Date & Time of Sighting: Friday February 24, 2017, 6:30am to Noon
Location of Sighting: Seabrook Island North Beach
Name of Bird Species: Red Knot, American Oystercatcher, Merlin, Marbled Godwit, Black-bellied Plover, Short-billed Dowitcher, Dunlin, Ruddy Turnstone, Red’breasted Merganser, Bufflehead, Lesser Scaup
Number of Birds Sighted: 300 Red Knot, 83 American Oystercatcher, 1 Merlin, 5 Marbled Godwit
Comments: Sometimes you just get a magical morning birding at North Beach! Ed and I went out before sunrise, and started our checklist in the parking lot at 6:38 on a cloudless morning. High tide had been at about 6:15, so we had the benefit of a falling tide, with birds pushed up close to shore. This is our favorite tide to bird on.
Our first surprise was 53 American Oystercatcher down past the “No dogs allowed” sign. This is one of the biggest groups we have had on Seabrook, and Ed shot pictures with the rising sun in the background. The oystercatchers flew to the Kiawah side where they joined up with more oystercatchers for a grand total of 83!!! Wow! On the Beachwalker side we could also see numerous Forster’s Terns, Red Knots, gulls, Dunlin, and one Great Black-backed Gull in our scope.
As we continued down the beach we found a beautiful Merlin perched on the dead bush that has washed up on our beach. He’s our middle-sized falcon, between the American Kestrel and Peregrine Falcon. A real treat to see him on our beach, and he posed for great pictures in the early morning light. Soon after we found 5 Marbled Godwits on the inlet, along with 12 Black-bellied Plovers and an assortment of Short-billed Dowitchers, Dunlin, Ruddy Turnstones, and a few Red Knots. The usual contingent of Buffleheads, Lesser Scaup and Red-breasted Mergansers bobbed in the inlet.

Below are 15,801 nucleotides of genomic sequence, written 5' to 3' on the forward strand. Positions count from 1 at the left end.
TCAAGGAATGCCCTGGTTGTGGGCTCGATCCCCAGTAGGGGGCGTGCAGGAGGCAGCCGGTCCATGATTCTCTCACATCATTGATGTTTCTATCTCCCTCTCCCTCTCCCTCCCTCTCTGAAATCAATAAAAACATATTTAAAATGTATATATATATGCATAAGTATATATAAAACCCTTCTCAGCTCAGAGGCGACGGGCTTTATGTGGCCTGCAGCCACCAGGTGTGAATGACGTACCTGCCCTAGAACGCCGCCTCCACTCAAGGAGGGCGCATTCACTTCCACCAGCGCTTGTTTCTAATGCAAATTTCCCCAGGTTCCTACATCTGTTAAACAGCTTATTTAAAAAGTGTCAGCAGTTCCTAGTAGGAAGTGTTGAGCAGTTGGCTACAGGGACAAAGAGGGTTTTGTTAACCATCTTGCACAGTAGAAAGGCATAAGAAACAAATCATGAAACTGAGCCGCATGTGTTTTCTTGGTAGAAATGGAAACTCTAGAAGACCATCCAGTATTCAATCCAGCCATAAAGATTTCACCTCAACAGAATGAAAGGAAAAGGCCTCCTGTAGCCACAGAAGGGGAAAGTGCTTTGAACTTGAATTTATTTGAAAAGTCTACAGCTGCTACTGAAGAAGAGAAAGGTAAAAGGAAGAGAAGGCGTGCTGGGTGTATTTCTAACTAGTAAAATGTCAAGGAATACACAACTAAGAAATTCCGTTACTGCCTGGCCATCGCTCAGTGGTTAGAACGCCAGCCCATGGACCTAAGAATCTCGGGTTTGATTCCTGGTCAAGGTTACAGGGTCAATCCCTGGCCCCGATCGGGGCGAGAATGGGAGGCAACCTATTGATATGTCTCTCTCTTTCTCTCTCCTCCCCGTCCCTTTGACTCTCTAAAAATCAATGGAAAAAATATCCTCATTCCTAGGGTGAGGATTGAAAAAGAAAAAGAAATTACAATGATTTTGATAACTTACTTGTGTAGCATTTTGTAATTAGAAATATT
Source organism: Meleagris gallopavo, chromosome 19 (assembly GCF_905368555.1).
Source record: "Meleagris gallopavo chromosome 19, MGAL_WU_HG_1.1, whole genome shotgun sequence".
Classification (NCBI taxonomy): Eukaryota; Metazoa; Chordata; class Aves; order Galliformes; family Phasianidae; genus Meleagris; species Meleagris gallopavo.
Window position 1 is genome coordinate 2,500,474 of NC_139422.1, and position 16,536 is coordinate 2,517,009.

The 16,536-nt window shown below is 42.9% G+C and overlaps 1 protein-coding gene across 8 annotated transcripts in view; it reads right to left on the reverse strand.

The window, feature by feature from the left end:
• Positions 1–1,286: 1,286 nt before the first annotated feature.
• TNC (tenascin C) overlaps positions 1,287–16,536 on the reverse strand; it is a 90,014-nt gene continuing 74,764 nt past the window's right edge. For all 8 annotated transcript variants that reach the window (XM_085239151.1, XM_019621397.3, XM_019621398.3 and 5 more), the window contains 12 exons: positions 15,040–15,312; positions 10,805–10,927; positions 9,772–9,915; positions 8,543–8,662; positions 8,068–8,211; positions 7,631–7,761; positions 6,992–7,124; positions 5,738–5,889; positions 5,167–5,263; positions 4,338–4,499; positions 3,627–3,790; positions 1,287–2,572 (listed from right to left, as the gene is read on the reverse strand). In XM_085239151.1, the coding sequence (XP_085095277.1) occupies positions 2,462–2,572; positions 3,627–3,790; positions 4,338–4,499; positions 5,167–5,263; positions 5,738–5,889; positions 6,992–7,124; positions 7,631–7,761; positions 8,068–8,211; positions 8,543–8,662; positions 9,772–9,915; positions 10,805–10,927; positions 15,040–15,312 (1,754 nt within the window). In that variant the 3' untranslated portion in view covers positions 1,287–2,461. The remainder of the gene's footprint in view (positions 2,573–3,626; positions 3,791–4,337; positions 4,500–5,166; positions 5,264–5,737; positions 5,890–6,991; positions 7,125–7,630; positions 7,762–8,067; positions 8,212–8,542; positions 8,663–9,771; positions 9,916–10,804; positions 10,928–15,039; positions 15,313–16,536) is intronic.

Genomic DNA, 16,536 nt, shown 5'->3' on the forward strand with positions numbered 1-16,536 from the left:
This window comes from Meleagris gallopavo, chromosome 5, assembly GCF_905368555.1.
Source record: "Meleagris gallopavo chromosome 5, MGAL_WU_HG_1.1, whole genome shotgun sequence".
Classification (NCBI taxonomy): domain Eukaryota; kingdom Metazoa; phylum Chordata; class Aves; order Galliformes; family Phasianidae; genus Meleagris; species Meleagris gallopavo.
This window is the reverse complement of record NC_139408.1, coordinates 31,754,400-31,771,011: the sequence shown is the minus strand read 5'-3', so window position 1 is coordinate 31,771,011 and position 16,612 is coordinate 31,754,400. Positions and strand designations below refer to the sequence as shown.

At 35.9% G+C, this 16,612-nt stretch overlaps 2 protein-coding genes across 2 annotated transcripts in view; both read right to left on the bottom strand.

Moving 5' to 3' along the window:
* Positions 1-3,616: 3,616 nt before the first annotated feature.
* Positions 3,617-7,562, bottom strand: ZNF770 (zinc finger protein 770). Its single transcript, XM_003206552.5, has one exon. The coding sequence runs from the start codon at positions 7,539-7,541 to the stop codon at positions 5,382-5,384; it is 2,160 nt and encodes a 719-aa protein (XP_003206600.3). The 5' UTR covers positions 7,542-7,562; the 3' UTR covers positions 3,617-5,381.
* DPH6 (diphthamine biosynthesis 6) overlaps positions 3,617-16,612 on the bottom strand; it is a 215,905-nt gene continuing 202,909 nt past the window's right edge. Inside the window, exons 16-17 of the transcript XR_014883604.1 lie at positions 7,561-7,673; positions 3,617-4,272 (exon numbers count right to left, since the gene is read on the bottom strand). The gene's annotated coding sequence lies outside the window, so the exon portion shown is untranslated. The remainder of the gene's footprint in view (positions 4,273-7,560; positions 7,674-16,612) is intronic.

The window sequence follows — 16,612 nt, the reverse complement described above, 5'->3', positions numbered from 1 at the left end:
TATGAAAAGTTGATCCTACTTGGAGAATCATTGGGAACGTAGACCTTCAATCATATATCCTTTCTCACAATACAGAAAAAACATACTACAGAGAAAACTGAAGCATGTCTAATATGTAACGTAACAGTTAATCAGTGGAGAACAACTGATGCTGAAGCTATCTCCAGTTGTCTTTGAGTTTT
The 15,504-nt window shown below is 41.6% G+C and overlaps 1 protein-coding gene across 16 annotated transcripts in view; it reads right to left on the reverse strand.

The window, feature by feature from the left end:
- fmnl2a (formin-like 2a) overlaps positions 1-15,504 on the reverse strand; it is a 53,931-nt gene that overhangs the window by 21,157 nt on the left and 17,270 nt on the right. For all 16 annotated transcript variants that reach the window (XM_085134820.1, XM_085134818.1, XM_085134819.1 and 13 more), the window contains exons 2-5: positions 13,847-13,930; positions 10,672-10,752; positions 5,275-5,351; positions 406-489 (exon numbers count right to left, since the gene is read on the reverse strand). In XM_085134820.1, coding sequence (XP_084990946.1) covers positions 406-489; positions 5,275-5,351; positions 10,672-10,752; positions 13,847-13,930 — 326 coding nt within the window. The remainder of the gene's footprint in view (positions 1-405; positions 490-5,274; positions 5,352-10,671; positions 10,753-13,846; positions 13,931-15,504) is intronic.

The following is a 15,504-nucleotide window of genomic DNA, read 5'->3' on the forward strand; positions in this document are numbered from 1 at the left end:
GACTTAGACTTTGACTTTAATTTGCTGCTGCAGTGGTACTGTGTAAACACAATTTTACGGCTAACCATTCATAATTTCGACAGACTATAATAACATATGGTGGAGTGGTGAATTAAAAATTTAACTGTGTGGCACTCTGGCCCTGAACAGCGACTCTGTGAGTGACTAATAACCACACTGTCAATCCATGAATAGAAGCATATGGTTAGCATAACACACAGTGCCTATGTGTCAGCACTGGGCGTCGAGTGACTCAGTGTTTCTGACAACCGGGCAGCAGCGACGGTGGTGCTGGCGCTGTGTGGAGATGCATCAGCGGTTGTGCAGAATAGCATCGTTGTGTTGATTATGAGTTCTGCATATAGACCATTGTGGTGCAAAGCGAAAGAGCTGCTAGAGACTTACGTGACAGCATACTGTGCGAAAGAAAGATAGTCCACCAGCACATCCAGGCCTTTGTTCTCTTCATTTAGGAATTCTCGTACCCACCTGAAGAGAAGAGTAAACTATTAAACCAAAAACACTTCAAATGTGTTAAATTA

Soon the Red Knots on Beachwalker began to fly to Seabrook, and we reached a grand total of almost 300! We photographed a few with flags and also one with a transmitter to track it’s journey. It is so exciting to see the knots gracing us with their presence already.
The Red Knots migrate over 9,000 miles, one of the longest migrations for any bird, from the tip of southern South American to the Arctic tundra to breed. We are an important stop along the way for them to feed. Their numbers will build to several thousand on our beach, during March and April, truly a spectacular sight! If you see them, respect their space and walk around them.
A great morning on out beautiful island.
Article by Aija Konrad, photos by Ed Konrad